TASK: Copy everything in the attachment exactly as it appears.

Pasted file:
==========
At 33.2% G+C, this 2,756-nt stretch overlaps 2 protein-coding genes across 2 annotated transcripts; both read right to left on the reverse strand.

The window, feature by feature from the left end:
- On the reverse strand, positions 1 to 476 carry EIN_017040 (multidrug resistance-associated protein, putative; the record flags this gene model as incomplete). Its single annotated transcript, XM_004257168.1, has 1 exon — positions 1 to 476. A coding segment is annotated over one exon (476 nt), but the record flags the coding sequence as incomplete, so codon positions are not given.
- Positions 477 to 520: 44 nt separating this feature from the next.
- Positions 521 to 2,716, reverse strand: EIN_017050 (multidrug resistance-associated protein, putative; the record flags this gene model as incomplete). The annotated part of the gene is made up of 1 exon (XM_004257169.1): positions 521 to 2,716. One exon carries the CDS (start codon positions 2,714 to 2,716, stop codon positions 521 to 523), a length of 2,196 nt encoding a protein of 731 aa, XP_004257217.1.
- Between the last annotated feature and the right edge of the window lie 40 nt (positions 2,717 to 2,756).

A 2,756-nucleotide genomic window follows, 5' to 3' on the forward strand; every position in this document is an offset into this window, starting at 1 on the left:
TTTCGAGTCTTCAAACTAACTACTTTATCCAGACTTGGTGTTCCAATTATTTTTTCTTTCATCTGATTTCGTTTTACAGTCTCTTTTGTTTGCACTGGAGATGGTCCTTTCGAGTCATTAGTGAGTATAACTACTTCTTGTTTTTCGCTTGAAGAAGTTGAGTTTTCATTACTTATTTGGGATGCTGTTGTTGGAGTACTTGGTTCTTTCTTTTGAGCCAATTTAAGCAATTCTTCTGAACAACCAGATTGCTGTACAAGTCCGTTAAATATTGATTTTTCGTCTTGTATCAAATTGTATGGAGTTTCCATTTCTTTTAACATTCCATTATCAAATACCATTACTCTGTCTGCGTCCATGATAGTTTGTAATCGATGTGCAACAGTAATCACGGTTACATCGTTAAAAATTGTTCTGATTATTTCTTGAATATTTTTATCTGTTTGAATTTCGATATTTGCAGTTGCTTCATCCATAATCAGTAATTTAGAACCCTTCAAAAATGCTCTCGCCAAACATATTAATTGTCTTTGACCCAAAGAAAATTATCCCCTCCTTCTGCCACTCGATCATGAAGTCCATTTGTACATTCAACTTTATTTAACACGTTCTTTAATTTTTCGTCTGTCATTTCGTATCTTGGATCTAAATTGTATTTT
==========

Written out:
At 33.2% G+C, this 2,756-nt stretch overlaps 2 protein-coding genes across 2 annotated transcripts; both read right to left on the reverse strand.

The window, feature by feature from the left end:
- On the reverse strand, positions 1 to 476 carry EIN_017040 (multidrug resistance-associated protein, putative; the record flags this gene model as incomplete). Its single annotated transcript, XM_004257168.1, has 1 exon — positions 1 to 476. A coding segment is annotated over one exon (476 nt), but the record flags the coding sequence as incomplete, so codon positions are not given.
- Positions 477 to 520: 44 nt separating this feature from the next.
- Positions 521 to 2,716, reverse strand: EIN_017050 (multidrug resistance-associated protein, putative; the record flags this gene model as incomplete). The annotated part of the gene is made up of 1 exon (XM_004257169.1): positions 521 to 2,716. One exon carries the CDS (start codon positions 2,714 to 2,716, stop codon positions 521 to 523), a length of 2,196 nt encoding a protein of 731 aa, XP_004257217.1.
- Between the last annotated feature and the right edge of the window lie 40 nt (positions 2,717 to 2,756).

A 2,756-nucleotide genomic window follows, 5' to 3' on the forward strand; every position in this document is an offset into this window, starting at 1 on the left:
TTTCGAGTCTTCAAACTAACTACTTTATCCAGACTTGGTGTTCCAATTATTTTTTCTTTCATCTGATTTCGTTTTACAGTCTCTTTTGTTTGCACTGGAGATGGTCCTTTCGAGTCATTAGTGAGTATAACTACTTCTTGTTTTTCGCTTGAAGAAGTTGAGTTTTCATTACTTATTTGGGATGCTGTTGTTGGAGTACTTGGTTCTTTCTTTTGAGCCAATTTAAGCAATTCTTCTGAACAACCAGATTGCTGTACAAGTCCGTTAAATATTGATTTTTCGTCTTGTATCAAATTGTATGGAGTTTCCATTTCTTTTAACATTCCATTATCAAATACCATTACTCTGTCTGCGTCCATGATAGTTTGTAATCGATGTGCAACAGTAATCACGGTTACATCGTTAAAAATTGTTCTGATTATTTCTTGAATATTTTTATCTGTTTGAATTTCGATATTTGCAGTTGCTTCATCCATAATCAGTAATTTAGAACCCTTCAAAAATGCTCTCGCCAAACATATTAATTGTCTTTGACCCAAAGAAAATTATCCCCTCCTTCTGCCACTCGATCATGAAGTCCATTTGTACATTCAACTTTATTTAACACGTTCTTTAATTTTTCGTCTGTCATTTCGTATCTTGGATCTAAATTGTATTTT